Genetic testing helped Jeff B.’s family stay informed and healthy
Jeff B., age 25, faced some headwinds when he was diagnosed with autism, epilepsy and global developmental delay at age 4. Through genetic testing and participating in an Autism Speaks MSSNG study, his family found that he has a genetic marker linked to his three diagnoses, as well as an inherited genetic mutation that can cause heart problems later in life.
But none of these diagnoses have stopped him from growing into the funny, social person that he is today. While Jeff is still working on his conversation skills, he loves talking to people about foods from around the world and his special interests. With the help of his day program and supportive family, he is learning the skills he needs to work a part-time job in his community and meet his goal of one day living independently.
In this Q&A, Jeff’s mom, Vicky, shares her son’s journey and talks about how genetic testing helped their family.
Can you tell me a bit about your son Jeff?
Jeff is my baby, even though he’s got a beard and he’s 6 feet tall. He was diagnosed at about age 4, and the diagnosis was complicated because he has developmental delays and a seizure disorder as well. When he was little, he was super active and loved climbing, dinosaurs and trains. These days, he likes computers, dinosaurs, LEGO, Roblox and national anthems.
What are some of Jeff’s biggest strengths and challenges?
Jeff struggles with back-and-forth conversations and not taking up all the air in the room. He didn’t talk until he was about 4, but now he can talk for hours without taking a breath. A lot of it is surface-level chatter focused on his special interests, or he’ll ask someone a question but not wait for the answer. We’ve been working on that, but he is super interested in communicating with other people, so that’s a huge strength for him. And he loves food, so he will talk to anybody about international dishes and foods. He’s found that everybody’s interested in food to some extent, so it’s a universal topic of interest. He has a great sense of humor and knows so many things that he’s always surprising people.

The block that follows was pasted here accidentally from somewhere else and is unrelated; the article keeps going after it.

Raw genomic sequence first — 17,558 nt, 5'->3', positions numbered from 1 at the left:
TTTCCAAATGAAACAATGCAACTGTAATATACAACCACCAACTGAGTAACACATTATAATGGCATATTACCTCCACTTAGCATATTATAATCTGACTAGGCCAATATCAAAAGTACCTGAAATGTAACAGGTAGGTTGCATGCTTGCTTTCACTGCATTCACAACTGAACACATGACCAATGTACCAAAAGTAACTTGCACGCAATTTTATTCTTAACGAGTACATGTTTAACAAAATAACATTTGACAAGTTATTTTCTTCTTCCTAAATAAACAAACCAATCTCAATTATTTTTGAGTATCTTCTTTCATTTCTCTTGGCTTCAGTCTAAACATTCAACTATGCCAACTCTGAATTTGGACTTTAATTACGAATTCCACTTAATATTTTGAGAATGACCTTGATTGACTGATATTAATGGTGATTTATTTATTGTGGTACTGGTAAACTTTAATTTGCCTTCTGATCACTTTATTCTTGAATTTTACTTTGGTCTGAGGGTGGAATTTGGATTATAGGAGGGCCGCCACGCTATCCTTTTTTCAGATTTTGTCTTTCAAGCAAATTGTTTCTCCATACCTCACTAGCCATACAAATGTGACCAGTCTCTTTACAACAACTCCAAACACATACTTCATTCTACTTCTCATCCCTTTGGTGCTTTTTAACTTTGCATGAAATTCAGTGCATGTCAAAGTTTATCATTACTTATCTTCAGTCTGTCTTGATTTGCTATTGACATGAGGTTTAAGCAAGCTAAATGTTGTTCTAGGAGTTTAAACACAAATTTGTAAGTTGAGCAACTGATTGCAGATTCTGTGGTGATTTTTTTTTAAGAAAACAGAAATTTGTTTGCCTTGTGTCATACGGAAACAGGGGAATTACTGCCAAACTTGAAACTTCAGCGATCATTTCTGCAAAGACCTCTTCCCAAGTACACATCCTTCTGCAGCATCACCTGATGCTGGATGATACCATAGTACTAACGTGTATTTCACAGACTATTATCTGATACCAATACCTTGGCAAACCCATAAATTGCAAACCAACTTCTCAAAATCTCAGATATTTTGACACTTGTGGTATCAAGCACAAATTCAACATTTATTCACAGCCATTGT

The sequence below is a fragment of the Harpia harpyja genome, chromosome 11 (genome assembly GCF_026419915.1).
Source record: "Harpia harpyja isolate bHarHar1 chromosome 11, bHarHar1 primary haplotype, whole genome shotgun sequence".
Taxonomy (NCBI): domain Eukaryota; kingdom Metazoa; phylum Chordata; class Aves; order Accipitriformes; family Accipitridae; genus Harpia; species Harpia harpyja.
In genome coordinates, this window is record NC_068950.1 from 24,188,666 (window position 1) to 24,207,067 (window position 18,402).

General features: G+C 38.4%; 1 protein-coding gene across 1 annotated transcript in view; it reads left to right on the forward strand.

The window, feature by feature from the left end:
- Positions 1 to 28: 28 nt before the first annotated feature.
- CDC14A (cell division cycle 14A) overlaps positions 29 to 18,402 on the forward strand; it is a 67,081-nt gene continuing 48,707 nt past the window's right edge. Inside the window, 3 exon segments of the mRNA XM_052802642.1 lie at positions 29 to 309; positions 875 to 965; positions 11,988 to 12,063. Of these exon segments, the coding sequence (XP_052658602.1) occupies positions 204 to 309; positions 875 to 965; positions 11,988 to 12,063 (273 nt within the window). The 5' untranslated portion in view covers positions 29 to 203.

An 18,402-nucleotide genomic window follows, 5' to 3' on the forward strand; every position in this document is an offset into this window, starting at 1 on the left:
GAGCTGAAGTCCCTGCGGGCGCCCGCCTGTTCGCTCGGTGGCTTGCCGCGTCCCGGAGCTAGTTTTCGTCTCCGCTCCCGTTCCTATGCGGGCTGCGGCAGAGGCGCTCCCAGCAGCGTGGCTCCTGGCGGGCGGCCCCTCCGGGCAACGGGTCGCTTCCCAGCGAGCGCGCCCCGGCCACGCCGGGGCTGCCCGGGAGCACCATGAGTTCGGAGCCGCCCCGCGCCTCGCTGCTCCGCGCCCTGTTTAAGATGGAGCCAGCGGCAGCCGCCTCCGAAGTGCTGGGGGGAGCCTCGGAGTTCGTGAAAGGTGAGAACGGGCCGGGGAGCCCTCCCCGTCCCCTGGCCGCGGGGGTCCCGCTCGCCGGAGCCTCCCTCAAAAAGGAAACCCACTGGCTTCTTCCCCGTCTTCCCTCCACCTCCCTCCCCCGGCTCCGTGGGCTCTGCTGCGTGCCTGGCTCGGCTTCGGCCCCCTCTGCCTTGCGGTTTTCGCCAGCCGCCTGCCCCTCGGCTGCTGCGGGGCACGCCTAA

What were the first autism symptoms that you noticed?
Jeff was born with the cord wrapped around his neck, so there were concerns right from the beginning. His pediatrician kept an eye on his milestones and he got referrals for speech and language therapies at an early age. I wasn’t sure about his autism at the beginning because there was so much happening with him, but one of the first things that concerned me was that if he got upset, he’d smash his head on the floor. He was not able to self-regulate his mood at all, and that was really disconcerting.
What motivated you to seek genetic testing and get involved with the MSSNG program?
We were already connected with the genetics department at The Hospital for Sick Children (SickKids) in Toronto because they were looking at a few different disorders that Jeff might have. He did genetic testing when he was about 3, so when SickKids contacted us about contributing our data to a MSSNG study, we were definitely interested.
Part of the reason my husband and I decided to be part of this study is that I work with kids with autism and it’s very important for us to help the greater community and contribute to the pool of knowledge. We’re also science geeks, so we wanted to contribute to future research and the development of treatments that haven’t even been thought of yet.
What did you learn from the genetic testing?
We learned that Jeff has a genetic marker in the TRAAP gene that is linked to his autism, his developmental disability and his seizure disorder. The TRAAP gene is an executive gene that tells other genes what to do. We also learned that his genetic mutation wasn’t inherited but is a “de novo” genetic error, meaning it cannot be passed down. It was a relief to know that this was a fluke and wasn’t inherited from me or my husband—knowing that we couldn’t have done anything about it made us feel a little better about the situation.
The testing also revealed that Jeff and I carry an PKP2 genetic mutation that can cause heart problems. As a result of these findings, we tested my other son and found that he has this cardiac issue as well. We were able to catch it ahead of time, and now he’s on medication so that he can manage his situation as he gets older and slow the disease. For him, that’s been absolutely life changing information that we would not have gotten without the MSSNG study.
What are your hopes for Jeff’s future?
Jeff is still living with us and going to a program for adults with special needs that offers job training, life skills and transportation skills training. We’re hoping that eventually, he’ll be able to share a condo with a roommate and get some support at certain times during the day. He would like a job in retail, or I could see him being involved in a community center where people can get to know him.